Storytelling as a Performance Art

There is a difference between telling stories for pure entertainment and telling stories to hit a nerve.

I like to do both.

I love the idea of story.

Stories are everything. They are powerful. They give meaning to life.


Even the composition of story, its elements, gives us a road map to live by.  Joseph Campbell, Carl Jung, Vladimir Propp, and others have illuminated our role of hero in our own stories, but more than that, they have laid out our optional roles in the lives and stories of others.


Stories are our human marker.  They enable us to experience empathy, to connect, to understand.  

Every story is carefully chosen, crafted, and born in its performance, for its audience.

A storytelling performance has the power to hit a nerve, to inspire people to imagine, remember, feel, and connect.


Imagine a tale that recalls an experience. 


Your mind lights up.  You want to hear more.  You want to ask questions.  You want to tell your story.  You do tell it.  Others listen; they really listen. They recognize their own stories, too, and want to share their own versions of the tale.  

You listen.  

You remember.  

You feel.  

You connect.


That's what I love about story.


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About Me

My Art; My Business.

I am an entrepreneur, a consumate professional.  I dot my i's and cross my t's.

I am a service provider, a storyteller.  


But what does that mean and how did I get here?


After going down a rocky road and finding myself a single mother with four sons--now quite grown--I decided that the best course for me was to finish my education, and not being afforded the luxury to major in Science and English together, as students are today,  I chose the English route. 


During my time at TCNJ, I  was introduced to the work of Joseph Campbell. (Campbell coined the phrase "hero's journey" and plotted its  universal path while extolling the tenet that we are each the hero of our own journey.)  That course and simple mantra changed my life.  Encountering and overcoming obstacles, no matter how big or small,  just proved my hero status. I love that!  It emboldens me to  take risks toward fulfilling my dreams.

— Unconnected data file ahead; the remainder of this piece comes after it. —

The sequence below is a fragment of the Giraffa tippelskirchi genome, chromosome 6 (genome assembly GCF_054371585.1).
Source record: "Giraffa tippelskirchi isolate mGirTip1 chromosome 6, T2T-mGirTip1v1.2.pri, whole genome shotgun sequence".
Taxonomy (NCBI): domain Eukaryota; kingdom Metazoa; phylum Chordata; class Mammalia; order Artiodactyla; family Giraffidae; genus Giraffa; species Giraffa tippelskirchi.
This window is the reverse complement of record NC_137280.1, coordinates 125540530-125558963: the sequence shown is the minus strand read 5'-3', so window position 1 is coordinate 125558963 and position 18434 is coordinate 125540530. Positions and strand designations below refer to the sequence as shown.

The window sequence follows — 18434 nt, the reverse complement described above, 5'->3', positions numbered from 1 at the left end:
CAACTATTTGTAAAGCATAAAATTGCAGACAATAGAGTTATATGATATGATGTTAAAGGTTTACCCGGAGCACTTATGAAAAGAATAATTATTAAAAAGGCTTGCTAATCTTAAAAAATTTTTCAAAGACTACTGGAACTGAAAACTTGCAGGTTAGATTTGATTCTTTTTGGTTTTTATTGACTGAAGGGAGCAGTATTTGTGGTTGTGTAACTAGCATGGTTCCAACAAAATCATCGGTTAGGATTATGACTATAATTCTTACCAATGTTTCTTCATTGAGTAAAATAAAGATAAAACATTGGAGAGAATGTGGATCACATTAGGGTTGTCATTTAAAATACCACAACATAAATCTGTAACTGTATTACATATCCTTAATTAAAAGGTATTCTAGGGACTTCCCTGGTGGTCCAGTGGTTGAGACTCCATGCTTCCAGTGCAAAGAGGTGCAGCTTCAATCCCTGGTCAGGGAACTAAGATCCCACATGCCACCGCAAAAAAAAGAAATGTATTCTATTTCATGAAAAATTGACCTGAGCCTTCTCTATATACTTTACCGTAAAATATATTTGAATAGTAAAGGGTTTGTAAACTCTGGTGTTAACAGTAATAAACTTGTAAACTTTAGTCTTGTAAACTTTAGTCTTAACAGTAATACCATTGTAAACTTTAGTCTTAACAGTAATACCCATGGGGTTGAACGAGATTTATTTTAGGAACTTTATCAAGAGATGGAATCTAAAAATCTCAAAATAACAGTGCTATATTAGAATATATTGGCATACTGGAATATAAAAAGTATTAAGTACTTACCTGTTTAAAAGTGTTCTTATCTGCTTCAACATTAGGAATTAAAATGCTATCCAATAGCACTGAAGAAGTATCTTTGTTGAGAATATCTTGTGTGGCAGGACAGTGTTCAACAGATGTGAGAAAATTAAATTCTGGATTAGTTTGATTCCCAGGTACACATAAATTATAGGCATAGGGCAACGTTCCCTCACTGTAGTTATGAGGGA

A  professor suggested that I continue with my studies and earn an M.Ed.  In the interim of finding a job, I did.


I also became certified to teach all ages, everywhere.


But the most interesting discovery is that stories are the singular best practice for  every arena of personal development and community.  We learn through them, are inspired by them, and we remember what we learn because of  them.  


We are physically and psychologically wired for storytelling.  Storytelling is a brain exercise that can enhance our mental prowess and sense of well-being at every age.  


Stories give us courage and hope; they enable us to be understood and to understand.  


In the world of academics, storytelling is the basis of pre-literacy which is the pre-requisite for literacy and which has a direct bearing on academic and social outcomes.  


Stories are  the preeminent source of lessons learned--and character-building role models.


Today, I will tell stories to all ages.  Sometimes, I'll play my guitar and sing for or with audiences.  Fun things.  Sad things. Touching things.


But, my very favorite stories are those that hit a nerve or bring an issue to life and light. Women's stories. People stories.


I promote and practice the art of storytelling.  It's my mission.


As NJ state liaison for the National Storytelling Network.  I connect.


As president of the Patchwork Storytelling Guild, I connect.


As co-chair of the NJ Storytelling Festival, I connect.


 I offer workshops on storytelling, cultivating stories, and business practices related to storytelling.  


Stories give us just what we need.